Evolution isn’t a thing, it’s just a process
Evolution, as I discovered, is not about me changing myself to fit the environmental conditions, it’s about me being comfortable enough in these conditions to survive long enough to have babies. Once I’ve done that, my usefulness to the race is finished, apart from helping my children to survive long enough to have their own children. Evolution isn’t a thing, it isn’t alive, it doesn’t care about any particular species or individuals, it’s just a process, and it works perfectly.
I learned a couple of scientific laws at school, which I’ve forgotten. But I remember what a law is. It describes something that will always happen in a specific circumstance. Evolution is one of those laws. When your environment changes in any way, it will benefit some populations and harm others. There’s a lot of discussion about the things we’re doing to the world and ourselves. They fall into the concept of Evolution in exactly the same way as volcanoes or asteroids do. Something changes, and the population adapts.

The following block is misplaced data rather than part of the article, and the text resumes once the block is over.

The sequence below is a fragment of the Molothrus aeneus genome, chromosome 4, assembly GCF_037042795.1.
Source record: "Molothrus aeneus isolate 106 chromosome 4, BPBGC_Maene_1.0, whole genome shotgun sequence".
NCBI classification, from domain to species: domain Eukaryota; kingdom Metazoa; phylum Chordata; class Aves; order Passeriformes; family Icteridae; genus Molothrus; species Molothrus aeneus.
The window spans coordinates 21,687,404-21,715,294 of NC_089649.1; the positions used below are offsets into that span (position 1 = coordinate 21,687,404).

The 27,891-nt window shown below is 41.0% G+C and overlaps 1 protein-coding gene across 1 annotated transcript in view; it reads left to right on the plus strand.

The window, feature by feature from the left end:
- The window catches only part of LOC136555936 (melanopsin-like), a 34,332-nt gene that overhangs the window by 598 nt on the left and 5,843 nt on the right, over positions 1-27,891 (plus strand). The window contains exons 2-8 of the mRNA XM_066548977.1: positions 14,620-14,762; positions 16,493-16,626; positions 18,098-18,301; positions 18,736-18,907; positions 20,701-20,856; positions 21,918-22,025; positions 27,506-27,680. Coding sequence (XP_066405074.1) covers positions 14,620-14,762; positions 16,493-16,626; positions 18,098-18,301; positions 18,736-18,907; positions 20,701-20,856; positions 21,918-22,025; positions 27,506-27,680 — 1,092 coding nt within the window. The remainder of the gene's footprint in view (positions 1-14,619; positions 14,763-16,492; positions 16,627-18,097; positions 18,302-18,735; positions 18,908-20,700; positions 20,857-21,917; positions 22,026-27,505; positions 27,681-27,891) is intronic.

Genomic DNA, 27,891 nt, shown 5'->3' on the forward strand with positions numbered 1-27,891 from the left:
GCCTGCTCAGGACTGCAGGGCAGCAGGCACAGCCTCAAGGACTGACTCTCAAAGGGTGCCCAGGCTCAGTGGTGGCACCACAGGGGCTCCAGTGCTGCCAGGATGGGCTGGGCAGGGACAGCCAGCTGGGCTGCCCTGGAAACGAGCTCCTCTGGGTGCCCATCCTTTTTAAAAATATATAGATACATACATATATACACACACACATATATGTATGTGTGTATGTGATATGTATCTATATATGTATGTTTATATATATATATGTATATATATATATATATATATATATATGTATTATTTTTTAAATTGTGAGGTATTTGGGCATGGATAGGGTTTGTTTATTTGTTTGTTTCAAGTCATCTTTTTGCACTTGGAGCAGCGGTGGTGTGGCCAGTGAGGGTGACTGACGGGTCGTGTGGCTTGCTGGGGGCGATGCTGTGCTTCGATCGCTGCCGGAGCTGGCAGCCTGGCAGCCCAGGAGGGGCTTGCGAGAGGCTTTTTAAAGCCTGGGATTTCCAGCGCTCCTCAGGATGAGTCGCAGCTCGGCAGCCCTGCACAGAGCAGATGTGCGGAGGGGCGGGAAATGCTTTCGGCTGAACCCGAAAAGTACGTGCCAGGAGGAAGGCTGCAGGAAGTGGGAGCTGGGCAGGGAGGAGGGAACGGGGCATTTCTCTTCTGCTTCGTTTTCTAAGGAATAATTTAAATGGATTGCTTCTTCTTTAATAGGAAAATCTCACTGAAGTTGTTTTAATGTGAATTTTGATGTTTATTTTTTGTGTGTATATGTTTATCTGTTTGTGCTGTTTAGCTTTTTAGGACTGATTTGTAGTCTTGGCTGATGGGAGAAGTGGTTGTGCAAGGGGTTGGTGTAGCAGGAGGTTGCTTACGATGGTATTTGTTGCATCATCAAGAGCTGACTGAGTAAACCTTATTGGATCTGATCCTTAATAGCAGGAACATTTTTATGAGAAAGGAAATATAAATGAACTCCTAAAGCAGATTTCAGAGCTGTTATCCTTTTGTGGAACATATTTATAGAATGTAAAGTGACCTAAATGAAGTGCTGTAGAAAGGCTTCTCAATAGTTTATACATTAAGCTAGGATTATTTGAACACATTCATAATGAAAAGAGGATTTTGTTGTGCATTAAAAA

We don’t know what’s going to happen
When we make medicine that allows people to live rather than to die, we’re changing the environment, and those people can reproduce too. If those changes remain in place, and nothing else happens to upset that balance, they will survive and breed quite happily. Something quite unrelated might come along and upset the environment in another way, and that’ll cause some of us to have better chances of having successful children, or worse. We don’t know what’s going to happen, and we can only try to be one step ahead, or manage to get around the problem.
All this sounds rather cruel and depressing, but it isn’t. Darwin, as Dr Neil said, didn’t coin the phrase ‘Survival of the Fittest’. That was Herbert Spencer. Darwin never cared much for basic rules of the jungle thinking. Dr Neil said that if Darwin were here today he would understand and encourage our efforts to intervene to save children and give people a better way of life and better chances of survival, because he was a good and kind man. He lost his eldest daughter to illness, and he worked incredibly hard to save her. Had they lived now, she would have survived.